cusco (717999) | about 8 months ago | (#47113985)

Are you trolling? Hard to tell sometimes. Seal anything off from oxygen exchange and it will degrade very slowly if at all. (There is canned food from the Civil War that is still eatable.) Complex molecules such as DNA that are inherently unstable will fall apart, but simpler organic compounds have no reason to disassociate. There are carbon compounds in meteorites that are ten times that age.

Re:The Earliest Bird To Sip a Flower (1)

danielpauldavis (1142767) | about 7 months ago | (#47122105)

I do note that you prefer insulting someone who disagrees with you to actually having a reasoned response to the points that the person disagrees with. Food from the Civil War? Pfftht! You're on the hook for 47,000,000 years, not 147. Try again with more science, less anger.

Re:The Earliest Bird To Sip a Flower (1)

cusco (717999) | about 7 months ago | (#47122889)

Anger? I actually wondered, since if it were a troll it was fairly well-done. Looked at your posting history just now, and you instead appear to be a young-earth creationist. You should spend some time investigating the multiple different methods used for dating, they're quite interesting even if they do give results you don't like. There are at least three dozen different methods of varying complexity and accuracy, about ten of which are in common use. If at all possible researchers try to use more than one method to date finds, to cross-check against contamination or other variables that could cause inaccuracy in the first test.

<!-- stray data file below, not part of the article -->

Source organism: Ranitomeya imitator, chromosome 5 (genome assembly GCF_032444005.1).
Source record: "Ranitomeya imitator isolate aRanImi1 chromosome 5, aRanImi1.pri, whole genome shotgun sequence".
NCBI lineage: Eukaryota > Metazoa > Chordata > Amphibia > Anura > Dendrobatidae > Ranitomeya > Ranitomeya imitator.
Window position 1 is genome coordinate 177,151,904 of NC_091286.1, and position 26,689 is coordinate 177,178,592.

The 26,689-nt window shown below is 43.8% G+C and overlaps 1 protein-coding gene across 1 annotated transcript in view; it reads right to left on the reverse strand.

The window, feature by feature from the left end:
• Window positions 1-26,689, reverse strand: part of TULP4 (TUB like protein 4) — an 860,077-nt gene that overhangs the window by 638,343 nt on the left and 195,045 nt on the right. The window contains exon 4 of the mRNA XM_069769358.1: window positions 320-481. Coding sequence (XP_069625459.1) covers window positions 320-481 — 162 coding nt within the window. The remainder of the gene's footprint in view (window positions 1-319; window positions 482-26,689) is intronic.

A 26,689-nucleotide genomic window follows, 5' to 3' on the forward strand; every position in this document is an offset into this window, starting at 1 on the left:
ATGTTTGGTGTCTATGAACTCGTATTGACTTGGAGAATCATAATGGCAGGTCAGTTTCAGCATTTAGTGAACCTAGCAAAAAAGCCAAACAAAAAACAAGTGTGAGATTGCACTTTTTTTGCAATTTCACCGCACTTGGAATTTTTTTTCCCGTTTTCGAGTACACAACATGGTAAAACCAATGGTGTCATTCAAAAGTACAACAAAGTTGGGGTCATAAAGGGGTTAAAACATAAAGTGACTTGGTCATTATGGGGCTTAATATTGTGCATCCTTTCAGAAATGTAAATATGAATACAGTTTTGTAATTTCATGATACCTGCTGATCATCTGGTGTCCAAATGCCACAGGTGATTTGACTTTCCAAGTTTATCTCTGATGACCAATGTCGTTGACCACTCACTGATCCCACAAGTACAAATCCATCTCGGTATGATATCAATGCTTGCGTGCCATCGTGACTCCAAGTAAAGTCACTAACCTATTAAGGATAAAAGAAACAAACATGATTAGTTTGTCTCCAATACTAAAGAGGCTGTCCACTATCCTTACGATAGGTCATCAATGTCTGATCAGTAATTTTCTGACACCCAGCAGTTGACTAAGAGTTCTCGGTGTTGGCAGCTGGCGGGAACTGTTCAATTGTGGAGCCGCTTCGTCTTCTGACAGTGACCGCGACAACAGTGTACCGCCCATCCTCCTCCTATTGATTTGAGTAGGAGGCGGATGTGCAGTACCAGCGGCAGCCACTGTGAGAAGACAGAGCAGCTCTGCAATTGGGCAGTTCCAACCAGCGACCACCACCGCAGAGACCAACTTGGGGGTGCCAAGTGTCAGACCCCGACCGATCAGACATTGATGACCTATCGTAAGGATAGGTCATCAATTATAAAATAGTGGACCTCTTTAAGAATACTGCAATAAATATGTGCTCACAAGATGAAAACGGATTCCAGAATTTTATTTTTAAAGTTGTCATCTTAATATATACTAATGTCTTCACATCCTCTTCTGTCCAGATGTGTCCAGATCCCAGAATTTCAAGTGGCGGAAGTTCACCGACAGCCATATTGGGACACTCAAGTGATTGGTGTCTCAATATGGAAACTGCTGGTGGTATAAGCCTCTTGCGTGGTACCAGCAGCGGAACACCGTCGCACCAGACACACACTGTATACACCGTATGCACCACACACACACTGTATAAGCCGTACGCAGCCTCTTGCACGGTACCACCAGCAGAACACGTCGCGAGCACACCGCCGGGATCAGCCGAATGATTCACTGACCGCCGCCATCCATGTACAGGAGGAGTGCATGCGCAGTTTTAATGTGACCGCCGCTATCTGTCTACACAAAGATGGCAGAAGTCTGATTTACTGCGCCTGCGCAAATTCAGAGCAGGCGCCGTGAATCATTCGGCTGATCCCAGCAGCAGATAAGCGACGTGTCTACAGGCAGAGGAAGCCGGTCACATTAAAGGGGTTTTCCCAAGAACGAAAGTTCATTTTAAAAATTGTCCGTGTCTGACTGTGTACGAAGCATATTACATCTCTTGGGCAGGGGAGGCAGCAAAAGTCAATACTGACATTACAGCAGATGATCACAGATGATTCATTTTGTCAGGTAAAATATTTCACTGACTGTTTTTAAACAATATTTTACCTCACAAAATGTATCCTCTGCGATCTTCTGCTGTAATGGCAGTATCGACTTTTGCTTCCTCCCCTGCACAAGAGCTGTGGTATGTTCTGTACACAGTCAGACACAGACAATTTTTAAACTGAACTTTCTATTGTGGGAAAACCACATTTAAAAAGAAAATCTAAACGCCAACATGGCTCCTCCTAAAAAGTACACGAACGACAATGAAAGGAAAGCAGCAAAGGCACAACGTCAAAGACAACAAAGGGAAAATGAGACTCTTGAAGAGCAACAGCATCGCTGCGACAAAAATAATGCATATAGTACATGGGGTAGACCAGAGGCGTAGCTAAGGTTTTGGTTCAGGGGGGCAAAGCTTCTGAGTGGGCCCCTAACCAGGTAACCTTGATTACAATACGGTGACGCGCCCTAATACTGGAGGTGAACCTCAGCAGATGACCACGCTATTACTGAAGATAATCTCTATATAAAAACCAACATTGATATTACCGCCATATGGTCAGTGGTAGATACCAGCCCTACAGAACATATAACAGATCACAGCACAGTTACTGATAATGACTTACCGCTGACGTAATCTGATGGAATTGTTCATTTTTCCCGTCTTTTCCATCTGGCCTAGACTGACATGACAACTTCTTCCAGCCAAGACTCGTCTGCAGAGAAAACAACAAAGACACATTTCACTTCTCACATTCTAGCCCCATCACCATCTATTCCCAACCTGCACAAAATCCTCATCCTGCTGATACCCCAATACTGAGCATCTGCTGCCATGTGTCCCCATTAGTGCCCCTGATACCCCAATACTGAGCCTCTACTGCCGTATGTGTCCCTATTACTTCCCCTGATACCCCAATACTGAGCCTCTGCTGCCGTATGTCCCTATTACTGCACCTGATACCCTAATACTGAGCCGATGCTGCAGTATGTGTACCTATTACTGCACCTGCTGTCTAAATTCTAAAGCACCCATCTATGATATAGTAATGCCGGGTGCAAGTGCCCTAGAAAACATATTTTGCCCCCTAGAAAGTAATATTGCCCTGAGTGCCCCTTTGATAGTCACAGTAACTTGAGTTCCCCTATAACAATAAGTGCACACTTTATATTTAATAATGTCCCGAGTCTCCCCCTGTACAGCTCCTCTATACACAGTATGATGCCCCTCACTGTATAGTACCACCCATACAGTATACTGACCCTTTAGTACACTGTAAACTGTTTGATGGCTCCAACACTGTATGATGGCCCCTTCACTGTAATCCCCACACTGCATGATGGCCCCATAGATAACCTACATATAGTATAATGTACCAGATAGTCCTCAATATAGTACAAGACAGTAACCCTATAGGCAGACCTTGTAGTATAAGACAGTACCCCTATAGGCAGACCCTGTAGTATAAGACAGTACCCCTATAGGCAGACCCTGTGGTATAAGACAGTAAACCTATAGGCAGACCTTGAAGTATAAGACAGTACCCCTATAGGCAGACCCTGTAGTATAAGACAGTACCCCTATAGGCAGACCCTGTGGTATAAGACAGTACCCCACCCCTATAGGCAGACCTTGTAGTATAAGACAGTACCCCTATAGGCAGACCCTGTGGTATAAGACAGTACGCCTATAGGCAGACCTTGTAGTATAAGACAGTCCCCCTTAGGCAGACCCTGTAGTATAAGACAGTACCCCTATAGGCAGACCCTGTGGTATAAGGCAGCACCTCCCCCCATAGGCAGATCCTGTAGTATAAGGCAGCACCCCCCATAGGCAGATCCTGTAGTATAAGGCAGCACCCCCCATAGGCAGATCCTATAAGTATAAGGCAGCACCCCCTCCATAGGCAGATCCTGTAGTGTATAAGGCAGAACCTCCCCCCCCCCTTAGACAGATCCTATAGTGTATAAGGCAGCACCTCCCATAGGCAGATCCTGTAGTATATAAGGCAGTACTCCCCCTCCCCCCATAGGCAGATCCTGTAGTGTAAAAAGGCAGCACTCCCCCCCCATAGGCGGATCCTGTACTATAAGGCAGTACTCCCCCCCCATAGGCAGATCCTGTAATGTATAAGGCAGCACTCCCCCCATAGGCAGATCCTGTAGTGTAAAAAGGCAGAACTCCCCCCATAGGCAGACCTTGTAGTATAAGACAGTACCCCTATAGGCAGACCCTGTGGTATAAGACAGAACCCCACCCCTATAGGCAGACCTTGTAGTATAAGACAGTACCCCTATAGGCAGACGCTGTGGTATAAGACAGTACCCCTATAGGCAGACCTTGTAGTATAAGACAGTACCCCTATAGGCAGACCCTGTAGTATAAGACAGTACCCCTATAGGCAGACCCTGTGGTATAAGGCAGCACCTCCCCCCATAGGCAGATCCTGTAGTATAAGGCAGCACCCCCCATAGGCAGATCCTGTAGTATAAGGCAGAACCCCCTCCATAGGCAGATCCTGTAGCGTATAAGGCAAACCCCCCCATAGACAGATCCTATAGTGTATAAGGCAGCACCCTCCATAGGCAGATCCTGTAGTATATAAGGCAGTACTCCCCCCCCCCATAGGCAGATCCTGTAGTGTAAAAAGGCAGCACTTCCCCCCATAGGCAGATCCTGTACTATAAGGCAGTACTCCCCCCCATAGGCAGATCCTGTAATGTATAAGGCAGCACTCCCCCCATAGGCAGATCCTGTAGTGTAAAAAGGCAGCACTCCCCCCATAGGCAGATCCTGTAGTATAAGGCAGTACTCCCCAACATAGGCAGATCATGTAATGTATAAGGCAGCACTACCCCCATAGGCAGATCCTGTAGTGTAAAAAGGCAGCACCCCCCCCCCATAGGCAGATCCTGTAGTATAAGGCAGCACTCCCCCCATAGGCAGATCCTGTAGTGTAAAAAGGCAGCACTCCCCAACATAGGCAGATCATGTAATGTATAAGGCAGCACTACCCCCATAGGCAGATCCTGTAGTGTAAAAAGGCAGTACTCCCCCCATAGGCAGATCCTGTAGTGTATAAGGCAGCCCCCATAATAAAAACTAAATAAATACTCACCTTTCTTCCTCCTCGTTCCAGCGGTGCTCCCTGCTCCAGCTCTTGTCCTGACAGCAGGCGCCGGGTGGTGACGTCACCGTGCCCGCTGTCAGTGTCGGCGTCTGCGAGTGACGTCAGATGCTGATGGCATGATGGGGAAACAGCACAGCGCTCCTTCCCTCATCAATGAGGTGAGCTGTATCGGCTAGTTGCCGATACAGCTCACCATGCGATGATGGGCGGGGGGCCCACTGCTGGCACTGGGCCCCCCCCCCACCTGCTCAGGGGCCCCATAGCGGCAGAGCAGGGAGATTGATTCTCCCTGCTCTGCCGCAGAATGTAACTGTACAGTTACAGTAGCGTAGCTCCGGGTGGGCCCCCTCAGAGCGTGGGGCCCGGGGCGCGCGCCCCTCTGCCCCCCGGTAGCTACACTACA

Anyway, as I said, seal a sample away from air and water and most of it will not change composition. There are insects that have been trapped in amber since before the dinosaurs walked the earth, long before this fossil, and the soft tissues are preserved perfectly. An X-ray or MRI of the sample will show the digestive tract, respiratory and circulatory systems, and mouth parts as though it were new.

The Early Bird (0)

Anonymous Coward | about 8 months ago | (#47115263)

I thought the Early Bird got the worm. Now I hear it's a flower, or nectar, or maybe pollen. Why am I forever missing the memo on these things?? If it weren't for the grapevine I wouldn't know anything that goes on around here! /MockRant